Claims (32)

What is claimed is:
1. A microelectronic connector, comprising:
a connector body having a first cavity and second cavity, said first cavity adapted to receive at least part of a plug having a plurality of electrical contacts;
a plurality of first crimp leads, each having a first and second end, said first end of said first crimp leads being positioned at least partly within said second cavity, said second end of said first crimp leads being disposed at least partly within said first cavity;
a plurality of second crimp leads, each having a first and second end, said first end of said second crimp leads being positioned at least partly within said second cavity, said second end of said second crimp leads adapted for electrical connection to an external device; and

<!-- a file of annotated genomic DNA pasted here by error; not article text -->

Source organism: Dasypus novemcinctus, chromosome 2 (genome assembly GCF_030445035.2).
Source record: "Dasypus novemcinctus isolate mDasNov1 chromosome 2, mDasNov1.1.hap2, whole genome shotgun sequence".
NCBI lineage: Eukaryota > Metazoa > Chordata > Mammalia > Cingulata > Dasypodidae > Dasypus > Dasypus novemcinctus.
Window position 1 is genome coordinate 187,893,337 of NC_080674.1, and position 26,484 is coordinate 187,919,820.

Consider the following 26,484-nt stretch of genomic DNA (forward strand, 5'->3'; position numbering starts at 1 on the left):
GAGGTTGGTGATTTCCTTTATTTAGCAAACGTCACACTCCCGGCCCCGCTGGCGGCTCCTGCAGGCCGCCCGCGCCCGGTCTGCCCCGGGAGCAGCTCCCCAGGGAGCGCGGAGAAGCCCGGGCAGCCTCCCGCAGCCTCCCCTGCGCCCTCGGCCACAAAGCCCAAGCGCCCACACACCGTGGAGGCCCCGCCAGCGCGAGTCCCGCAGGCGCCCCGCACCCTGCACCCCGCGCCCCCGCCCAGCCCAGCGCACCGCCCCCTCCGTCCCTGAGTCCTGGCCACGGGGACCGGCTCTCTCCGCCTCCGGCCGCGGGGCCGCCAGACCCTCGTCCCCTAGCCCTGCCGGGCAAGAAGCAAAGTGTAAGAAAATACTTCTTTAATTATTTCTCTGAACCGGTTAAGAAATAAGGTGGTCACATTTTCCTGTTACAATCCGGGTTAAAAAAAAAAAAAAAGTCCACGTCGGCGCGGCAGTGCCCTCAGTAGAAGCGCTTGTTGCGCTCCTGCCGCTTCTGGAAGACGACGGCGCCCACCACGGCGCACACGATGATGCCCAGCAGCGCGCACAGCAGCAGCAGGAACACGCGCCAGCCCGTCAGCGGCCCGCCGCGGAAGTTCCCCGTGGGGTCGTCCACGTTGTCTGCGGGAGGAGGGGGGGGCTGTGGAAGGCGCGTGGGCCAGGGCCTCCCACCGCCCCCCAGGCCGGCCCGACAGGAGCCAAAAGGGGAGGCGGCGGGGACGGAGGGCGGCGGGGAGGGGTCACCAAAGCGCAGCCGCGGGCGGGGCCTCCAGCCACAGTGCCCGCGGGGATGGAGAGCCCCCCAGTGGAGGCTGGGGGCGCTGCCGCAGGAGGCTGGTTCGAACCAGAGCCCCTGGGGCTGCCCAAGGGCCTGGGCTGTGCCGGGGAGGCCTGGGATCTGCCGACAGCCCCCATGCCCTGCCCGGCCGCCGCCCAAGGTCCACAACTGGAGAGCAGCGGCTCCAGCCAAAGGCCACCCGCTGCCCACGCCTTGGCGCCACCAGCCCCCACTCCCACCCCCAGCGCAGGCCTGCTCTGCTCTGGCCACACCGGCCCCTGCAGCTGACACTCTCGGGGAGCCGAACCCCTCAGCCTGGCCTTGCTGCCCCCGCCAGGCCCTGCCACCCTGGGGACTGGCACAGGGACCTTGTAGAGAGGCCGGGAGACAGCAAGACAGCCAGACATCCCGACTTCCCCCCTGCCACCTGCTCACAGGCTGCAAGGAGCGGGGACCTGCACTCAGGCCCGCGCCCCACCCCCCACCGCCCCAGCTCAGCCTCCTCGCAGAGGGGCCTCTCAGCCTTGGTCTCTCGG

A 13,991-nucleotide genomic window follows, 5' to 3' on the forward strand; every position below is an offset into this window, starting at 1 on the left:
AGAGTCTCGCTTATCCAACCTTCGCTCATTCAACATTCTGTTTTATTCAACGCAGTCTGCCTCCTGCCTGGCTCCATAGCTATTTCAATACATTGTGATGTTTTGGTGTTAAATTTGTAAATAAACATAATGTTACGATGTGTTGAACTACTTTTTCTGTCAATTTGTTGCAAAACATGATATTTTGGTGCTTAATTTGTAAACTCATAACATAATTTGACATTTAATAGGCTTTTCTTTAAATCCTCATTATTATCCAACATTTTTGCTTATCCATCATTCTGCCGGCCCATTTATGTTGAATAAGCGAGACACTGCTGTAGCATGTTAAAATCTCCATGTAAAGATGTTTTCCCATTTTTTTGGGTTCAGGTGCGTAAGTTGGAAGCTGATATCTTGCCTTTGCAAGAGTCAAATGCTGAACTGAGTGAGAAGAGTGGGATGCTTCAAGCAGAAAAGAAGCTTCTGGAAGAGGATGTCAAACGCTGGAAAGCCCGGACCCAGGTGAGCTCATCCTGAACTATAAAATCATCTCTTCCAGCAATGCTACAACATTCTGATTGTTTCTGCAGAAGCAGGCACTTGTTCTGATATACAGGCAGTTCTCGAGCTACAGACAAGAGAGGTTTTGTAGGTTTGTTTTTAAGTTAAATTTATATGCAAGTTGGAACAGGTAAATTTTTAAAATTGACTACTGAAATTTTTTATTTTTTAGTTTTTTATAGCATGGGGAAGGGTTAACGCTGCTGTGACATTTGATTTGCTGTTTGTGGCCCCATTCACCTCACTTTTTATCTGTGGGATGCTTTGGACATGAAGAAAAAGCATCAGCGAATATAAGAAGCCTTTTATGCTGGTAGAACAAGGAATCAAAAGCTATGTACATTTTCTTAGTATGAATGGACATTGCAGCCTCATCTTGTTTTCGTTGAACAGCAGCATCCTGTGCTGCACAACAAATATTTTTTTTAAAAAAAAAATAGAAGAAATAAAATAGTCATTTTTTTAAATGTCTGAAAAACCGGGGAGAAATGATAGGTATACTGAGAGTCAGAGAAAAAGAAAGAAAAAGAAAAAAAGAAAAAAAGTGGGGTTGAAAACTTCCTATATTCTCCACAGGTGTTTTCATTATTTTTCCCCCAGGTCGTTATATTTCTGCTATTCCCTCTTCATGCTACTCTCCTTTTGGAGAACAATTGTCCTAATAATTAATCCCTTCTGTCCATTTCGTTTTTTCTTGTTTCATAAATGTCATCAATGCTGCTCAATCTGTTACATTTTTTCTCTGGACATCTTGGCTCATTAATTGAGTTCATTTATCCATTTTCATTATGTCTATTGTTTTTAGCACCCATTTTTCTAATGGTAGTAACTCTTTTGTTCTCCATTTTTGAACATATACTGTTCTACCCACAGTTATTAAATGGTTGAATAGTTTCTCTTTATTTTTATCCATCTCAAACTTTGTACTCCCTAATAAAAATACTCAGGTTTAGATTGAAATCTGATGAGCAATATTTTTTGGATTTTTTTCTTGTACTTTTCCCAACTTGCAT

an electrical component disposed at least partly within said second cavity, said electrical component having at least one electrical conductor, said at least one conductor being electrically connected to at least one of said first crimp leads and at least one of said second crimp leads such that an electrical signal may be transferred from said electrical contacts of said plug to said external device through said electrical component.
2. The microelectronic connector of claim 1, wherein said electrical component is a choke coil.
3. The microelectronic connector of claim 1, wherein said first and second crimp leads are comprised of a ductile material.
4. The microelectronic connector of claim 3, wherein said first and second crimp leads further include at least one crimp element proximate to said first end to permit crimping of said conductors to respective ones of said crimp leads.